Ted Eaglen was only 20 years old when, on the evening of June 5, 1944, he was one of the first paratroopers to head for French soil. We have perhaps forgotten it, but the British of the 6th Airborne Division preceded the incredible Armada that was going to sweep across the beaches of Normandy on the morning of June 6, 1944.
On April 23, 1943, Winston Churchill decided on the formation of a new airborne unit: the 6th Airborne Division. Nearly 12,000 men would make up this division. 180 of them were the first to fight. The survivors from this unit are our witnesses.
Today, the last of them will recount for us, day after day, the preparation, the training and the mission entrusted to them. Arriving in gliders or parachuting down behind SWORD BEACH, they had to secure the eastern flank of the Allied landing zone. Their objective: taking the Caen canal, which they had to hold until the arrival of thousands of paratroopers.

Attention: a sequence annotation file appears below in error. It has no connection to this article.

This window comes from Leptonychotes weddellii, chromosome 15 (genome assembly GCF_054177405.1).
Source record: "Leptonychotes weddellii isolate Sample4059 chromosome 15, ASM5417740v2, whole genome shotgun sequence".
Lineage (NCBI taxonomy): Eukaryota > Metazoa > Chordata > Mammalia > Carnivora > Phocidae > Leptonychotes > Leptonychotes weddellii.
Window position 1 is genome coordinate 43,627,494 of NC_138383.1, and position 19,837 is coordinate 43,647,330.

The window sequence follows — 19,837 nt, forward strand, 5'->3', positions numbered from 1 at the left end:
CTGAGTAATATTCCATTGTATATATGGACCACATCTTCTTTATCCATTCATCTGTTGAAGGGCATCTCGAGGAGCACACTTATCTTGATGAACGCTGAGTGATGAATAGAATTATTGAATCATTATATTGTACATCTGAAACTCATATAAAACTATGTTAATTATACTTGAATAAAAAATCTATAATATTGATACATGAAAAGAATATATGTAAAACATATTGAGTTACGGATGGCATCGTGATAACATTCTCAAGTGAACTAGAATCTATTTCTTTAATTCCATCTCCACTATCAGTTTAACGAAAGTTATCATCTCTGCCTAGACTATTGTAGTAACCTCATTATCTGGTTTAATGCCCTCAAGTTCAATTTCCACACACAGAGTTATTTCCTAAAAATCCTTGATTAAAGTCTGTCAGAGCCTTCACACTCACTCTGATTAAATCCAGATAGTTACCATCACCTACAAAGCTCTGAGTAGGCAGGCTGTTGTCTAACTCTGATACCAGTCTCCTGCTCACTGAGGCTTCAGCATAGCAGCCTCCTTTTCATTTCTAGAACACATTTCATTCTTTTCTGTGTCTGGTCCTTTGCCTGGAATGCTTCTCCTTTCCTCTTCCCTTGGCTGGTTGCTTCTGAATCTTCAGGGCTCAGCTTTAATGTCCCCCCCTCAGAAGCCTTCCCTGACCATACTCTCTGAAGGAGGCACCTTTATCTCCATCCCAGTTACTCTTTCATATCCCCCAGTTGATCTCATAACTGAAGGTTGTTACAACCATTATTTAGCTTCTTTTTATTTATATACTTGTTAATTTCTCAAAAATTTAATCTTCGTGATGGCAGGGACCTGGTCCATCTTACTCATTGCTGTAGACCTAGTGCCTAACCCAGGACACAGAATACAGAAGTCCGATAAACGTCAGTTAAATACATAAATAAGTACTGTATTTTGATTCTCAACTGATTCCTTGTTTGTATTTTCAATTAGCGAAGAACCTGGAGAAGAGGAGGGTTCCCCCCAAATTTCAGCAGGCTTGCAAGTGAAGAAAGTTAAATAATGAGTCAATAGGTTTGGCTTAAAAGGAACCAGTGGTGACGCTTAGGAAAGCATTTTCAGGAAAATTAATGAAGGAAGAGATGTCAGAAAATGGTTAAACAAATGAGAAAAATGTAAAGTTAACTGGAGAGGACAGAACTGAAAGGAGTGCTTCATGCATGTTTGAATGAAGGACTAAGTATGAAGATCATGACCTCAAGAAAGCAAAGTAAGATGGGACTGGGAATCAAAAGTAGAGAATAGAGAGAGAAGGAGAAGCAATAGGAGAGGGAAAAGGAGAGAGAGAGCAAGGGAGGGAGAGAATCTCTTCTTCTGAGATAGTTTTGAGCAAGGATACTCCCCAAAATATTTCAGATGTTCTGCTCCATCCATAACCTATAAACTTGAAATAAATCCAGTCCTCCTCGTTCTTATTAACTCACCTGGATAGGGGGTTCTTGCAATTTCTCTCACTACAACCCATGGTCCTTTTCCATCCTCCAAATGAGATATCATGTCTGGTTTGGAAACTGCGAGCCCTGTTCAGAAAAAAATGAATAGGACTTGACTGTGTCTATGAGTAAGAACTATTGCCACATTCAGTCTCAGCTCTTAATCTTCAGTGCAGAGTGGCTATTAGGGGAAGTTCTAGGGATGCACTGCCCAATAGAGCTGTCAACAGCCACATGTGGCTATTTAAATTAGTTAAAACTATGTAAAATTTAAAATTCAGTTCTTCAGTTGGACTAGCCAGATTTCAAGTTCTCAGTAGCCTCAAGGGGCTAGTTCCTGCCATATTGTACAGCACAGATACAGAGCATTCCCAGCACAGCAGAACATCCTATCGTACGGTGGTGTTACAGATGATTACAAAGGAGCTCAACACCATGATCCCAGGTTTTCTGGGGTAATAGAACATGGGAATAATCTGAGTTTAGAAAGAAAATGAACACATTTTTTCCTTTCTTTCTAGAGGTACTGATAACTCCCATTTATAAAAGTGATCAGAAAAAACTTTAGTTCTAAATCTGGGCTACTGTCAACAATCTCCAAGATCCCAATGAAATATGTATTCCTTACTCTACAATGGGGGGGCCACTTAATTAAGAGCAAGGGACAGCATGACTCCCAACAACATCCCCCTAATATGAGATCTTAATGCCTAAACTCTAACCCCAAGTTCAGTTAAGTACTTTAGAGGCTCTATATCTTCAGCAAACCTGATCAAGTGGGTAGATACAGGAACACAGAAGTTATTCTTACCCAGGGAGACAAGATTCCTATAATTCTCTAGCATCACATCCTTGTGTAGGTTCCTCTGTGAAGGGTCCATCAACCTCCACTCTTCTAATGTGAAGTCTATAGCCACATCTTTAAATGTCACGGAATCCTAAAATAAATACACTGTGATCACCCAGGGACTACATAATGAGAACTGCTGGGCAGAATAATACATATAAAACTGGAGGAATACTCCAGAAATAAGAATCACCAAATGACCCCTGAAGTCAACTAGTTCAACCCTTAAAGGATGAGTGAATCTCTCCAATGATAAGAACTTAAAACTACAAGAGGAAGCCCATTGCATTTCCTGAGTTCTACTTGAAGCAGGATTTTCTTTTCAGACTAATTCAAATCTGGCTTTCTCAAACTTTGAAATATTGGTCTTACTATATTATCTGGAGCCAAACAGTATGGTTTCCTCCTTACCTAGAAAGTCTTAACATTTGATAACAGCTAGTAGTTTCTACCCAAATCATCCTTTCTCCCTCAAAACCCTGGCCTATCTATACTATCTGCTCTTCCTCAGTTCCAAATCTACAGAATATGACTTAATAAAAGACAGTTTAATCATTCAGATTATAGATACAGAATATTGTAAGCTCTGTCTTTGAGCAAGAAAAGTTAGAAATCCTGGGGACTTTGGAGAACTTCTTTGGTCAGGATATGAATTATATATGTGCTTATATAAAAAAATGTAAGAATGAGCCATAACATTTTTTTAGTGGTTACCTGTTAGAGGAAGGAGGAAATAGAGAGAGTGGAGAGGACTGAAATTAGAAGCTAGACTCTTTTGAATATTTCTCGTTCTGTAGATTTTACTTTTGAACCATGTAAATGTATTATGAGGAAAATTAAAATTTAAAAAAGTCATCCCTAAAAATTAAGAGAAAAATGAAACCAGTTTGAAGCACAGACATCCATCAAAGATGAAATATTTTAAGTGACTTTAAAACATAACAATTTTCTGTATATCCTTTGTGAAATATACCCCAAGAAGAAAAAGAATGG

They were the first; today they are the last remaining survivors. Most of them have never spoken publicly. Their accounts, along with never before seen archive photos, are going to take us right back to that very first mission, that incredible night.
Because the Normandy landings started before June 6, 1944, homage must be paid, before their voices die out forever.